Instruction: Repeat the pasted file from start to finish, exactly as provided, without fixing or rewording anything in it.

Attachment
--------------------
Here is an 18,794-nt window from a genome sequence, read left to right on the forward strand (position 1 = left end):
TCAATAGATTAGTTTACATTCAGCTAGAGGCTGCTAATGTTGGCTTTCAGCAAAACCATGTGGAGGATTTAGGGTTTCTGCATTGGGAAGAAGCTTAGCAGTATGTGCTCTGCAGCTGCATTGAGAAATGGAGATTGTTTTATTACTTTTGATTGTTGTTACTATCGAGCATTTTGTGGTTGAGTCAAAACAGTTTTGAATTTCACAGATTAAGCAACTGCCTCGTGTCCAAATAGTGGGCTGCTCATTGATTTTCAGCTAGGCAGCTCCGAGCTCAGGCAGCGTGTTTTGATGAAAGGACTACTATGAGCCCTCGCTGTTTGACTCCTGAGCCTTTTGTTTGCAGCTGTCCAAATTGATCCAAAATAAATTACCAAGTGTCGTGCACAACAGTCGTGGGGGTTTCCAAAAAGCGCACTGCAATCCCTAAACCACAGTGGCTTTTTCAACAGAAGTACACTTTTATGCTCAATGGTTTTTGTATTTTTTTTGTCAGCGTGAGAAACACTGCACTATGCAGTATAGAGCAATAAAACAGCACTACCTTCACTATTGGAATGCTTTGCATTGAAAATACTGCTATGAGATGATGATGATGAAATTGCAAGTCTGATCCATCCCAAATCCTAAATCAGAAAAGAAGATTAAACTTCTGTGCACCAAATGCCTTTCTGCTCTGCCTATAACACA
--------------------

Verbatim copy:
Here is an 18,794-nt window from a genome sequence, read left to right on the forward strand (position 1 = left end):
TCAATAGATTAGTTTACATTCAGCTAGAGGCTGCTAATGTTGGCTTTCAGCAAAACCATGTGGAGGATTTAGGGTTTCTGCATTGGGAAGAAGCTTAGCAGTATGTGCTCTGCAGCTGCATTGAGAAATGGAGATTGTTTTATTACTTTTGATTGTTGTTACTATCGAGCATTTTGTGGTTGAGTCAAAACAGTTTTGAATTTCACAGATTAAGCAACTGCCTCGTGTCCAAATAGTGGGCTGCTCATTGATTTTCAGCTAGGCAGCTCCGAGCTCAGGCAGCGTGTTTTGATGAAAGGACTACTATGAGCCCTCGCTGTTTGACTCCTGAGCCTTTTGTTTGCAGCTGTCCAAATTGATCCAAAATAAATTACCAAGTGTCGTGCACAACAGTCGTGGGGGTTTCCAAAAAGCGCACTGCAATCCCTAAACCACAGTGGCTTTTTCAACAGAAGTACACTTTTATGCTCAATGGTTTTTGTATTTTTTTTGTCAGCGTGAGAAACACTGCACTATGCAGTATAGAGCAATAAAACAGCACTACCTTCACTATTGGAATGCTTTGCATTGAAAATACTGCTATGAGATGATGATGATGAAATTGCAAGTCTGATCCATCCCAAATCCTAAATCAGAAAAGAAGATTAAACTTCTGTGCACCAAATGCCTTTCTGCTCTGCCTATAACACA